There is an inherent problem with this: the very same tools used by white hat hackers to test security can be used by black hat hackers to break security. Audit tools are often dual-purpose weapons. Now a new and different tool has emerged: the SP Toolkit.
SP Toolkit doesn’t audit traditional data security defenses. It doesn’t attempt to test the strength of passwords or firewalls. Instead it is designed to test and improve users’ resilience to phishing attacks. Many security experts believe that few people will avoid falling for concerted and determined spear-phishing, and since this is emerging as the method of choice for the launch of advanced persistent threat (APT) attacks, it is a serious issue for all companies.
Carl Leonard from Websense Security Labs noted today that 11,000 email addresses were publicly shared across Twitter in just 24 hours. “By publicly tweeting your email, you’re connecting it with your name, location and information on your social graph. Criminals can exploit this wealth of information by directing waves of highly targeted phishing attacks at individuals or businesses, masquerading as users’ friends or associates to encourage them to click on malicious links.”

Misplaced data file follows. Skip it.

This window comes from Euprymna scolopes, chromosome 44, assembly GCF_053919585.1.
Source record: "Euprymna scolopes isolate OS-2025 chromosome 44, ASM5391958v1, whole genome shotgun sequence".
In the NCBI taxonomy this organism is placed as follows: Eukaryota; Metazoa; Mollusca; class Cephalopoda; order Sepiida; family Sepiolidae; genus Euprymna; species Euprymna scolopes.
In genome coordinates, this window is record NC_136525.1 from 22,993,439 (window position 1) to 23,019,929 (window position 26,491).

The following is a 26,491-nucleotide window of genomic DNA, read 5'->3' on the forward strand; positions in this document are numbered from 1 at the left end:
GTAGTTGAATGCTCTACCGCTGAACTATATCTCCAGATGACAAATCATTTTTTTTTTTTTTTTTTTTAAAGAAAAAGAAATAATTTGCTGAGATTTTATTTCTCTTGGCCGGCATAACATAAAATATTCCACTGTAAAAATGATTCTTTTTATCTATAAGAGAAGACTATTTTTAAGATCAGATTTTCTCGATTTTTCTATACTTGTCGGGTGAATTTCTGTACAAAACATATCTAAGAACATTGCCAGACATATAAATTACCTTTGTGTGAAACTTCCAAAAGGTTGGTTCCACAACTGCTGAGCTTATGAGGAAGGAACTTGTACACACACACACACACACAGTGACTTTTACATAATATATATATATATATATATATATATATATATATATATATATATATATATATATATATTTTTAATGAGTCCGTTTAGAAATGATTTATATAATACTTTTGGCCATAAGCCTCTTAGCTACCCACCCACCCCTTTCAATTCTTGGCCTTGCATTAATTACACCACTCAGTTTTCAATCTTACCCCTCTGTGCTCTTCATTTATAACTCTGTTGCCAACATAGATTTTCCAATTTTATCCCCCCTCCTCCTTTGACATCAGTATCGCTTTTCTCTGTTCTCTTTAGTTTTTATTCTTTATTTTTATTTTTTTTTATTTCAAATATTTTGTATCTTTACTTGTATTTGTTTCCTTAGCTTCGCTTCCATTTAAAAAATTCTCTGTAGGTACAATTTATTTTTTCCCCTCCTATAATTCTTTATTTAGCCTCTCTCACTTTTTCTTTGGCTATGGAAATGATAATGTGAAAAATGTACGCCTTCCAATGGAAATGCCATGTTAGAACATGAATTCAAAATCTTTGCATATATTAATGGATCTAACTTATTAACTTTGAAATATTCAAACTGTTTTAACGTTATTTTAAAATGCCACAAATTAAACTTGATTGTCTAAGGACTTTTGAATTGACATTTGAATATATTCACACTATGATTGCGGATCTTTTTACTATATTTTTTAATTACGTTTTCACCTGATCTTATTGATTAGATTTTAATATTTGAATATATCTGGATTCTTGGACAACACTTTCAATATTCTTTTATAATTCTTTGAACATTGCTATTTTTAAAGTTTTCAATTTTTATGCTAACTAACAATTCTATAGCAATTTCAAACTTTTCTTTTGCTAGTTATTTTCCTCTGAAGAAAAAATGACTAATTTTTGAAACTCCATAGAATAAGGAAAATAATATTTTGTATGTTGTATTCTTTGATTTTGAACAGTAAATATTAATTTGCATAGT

It is this easy attitude to personal data and trust that SP Toolkit seeks to address. The basic idea here is similar to other audit tools: users’ resilience is tested by trying to defeat it. The result, SP Toolkit, is what it says: a simple phishing toolkit. Security admins use the toolkit to quickly and easily develop phishing attacks against their own staff. Those who succumb clearly need additional security awareness training.
The morality of developing a tool that can be used to break security is debatable. However, the fact remains that phishing is a serious weak spot that cannot be defended by traditional security means; and this tool exists. The result is that security admins will need to take more concern over the awareness of their users because of SP Toolkit, but could choose to do so with the help of SP Toolkit.